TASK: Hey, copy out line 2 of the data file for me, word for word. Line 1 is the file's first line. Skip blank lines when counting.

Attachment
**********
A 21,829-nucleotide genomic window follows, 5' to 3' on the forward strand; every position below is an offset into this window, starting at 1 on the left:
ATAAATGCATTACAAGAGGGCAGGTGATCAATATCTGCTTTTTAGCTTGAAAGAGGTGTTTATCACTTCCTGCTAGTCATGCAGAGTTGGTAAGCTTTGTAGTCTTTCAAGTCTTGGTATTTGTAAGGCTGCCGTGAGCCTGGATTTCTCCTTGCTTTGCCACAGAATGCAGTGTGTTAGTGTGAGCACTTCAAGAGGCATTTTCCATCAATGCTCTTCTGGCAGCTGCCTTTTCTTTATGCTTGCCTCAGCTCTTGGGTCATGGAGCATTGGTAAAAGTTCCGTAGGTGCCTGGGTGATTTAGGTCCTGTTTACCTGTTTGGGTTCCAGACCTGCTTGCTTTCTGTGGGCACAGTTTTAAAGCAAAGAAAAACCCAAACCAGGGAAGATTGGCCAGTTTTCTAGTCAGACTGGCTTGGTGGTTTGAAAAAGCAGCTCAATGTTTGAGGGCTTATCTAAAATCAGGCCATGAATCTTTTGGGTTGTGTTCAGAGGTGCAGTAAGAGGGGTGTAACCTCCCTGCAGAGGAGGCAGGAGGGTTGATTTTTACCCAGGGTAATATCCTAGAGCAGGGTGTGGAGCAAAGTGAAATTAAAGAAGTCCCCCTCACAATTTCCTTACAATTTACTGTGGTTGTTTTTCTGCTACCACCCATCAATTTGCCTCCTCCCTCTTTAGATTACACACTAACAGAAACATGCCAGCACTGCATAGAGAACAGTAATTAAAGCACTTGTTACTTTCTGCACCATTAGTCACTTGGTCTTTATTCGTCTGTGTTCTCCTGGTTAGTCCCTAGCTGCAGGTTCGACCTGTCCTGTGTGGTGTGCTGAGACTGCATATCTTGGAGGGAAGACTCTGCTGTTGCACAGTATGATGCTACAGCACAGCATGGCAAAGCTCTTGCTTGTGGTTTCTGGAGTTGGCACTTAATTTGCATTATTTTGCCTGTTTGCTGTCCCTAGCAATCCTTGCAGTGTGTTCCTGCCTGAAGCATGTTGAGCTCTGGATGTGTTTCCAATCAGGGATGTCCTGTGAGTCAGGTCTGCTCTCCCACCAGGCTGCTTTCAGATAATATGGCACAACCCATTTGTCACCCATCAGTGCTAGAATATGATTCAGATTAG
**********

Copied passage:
ATAAATGCATTACAAGAGGGCAGGTGATCAATATCTGCTTTTTAGCTTGAAAGAGGTGTTTATCACTTCCTGCTAGTCATGCAGAGTTGGTAAGCTTTGTAGTCTTTCAAGTCTTGGTATTTGTAAGGCTGCCGTGAGCCTGGATTTCTCCTTGCTTTGCCACAGAATGCAGTGTGTTAGTGTGAGCACTTCAAGAGGCATTTTCCATCAATGCTCTTCTGGCAGCTGCCTTTTCTTTATGCTTGCCTCAGCTCTTGGGTCATGGAGCATTGGTAAAAGTTCCGTAGGTGCCTGGGTGATTTAGGTCCTGTTTACCTGTTTGGGTTCCAGACCTGCTTGCTTTCTGTGGGCACAGTTTTAAAGCAAAGAAAAACCCAAACCAGGGAAGATTGGCCAGTTTTCTAGTCAGACTGGCTTGGTGGTTTGAAAAAGCAGCTCAATGTTTGAGGGCTTATCTAAAATCAGGCCATGAATCTTTTGGGTTGTGTTCAGAGGTGCAGTAAGAGGGGTGTAACCTCCCTGCAGAGGAGGCAGGAGGGTTGATTTTTACCCAGGGTAATATCCTAGAGCAGGGTGTGGAGCAAAGTGAAATTAAAGAAGTCCCCCTCACAATTTCCTTACAATTTACTGTGGTTGTTTTTCTGCTACCACCCATCAATTTGCCTCCTCCCTCTTTAGATTACACACTAACAGAAACATGCCAGCACTGCATAGAGAACAGTAATTAAAGCACTTGTTACTTTCTGCACCATTAGTCACTTGGTCTTTATTCGTCTGTGTTCTCCTGGTTAGTCCCTAGCTGCAGGTTCGACCTGTCCTGTGTGGTGTGCTGAGACTGCATATCTTGGAGGGAAGACTCTGCTGTTGCACAGTATGATGCTACAGCACAGCATGGCAAAGCTCTTGCTTGTGGTTTCTGGAGTTGGCACTTAATTTGCATTATTTTGCCTGTTTGCTGTCCCTAGCAATCCTTGCAGTGTGTTCCTGCCTGAAGCATGTTGAGCTCTGGATGTGTTTCCAATCAGGGATGTCCTGTGAGTCAGGTCTGCTCTCCCACCAGGCTGCTTTCAGATAATATGGCACAACCCATTTGTCACCCATCAGTGCTAGAATATGATTCAGATTAG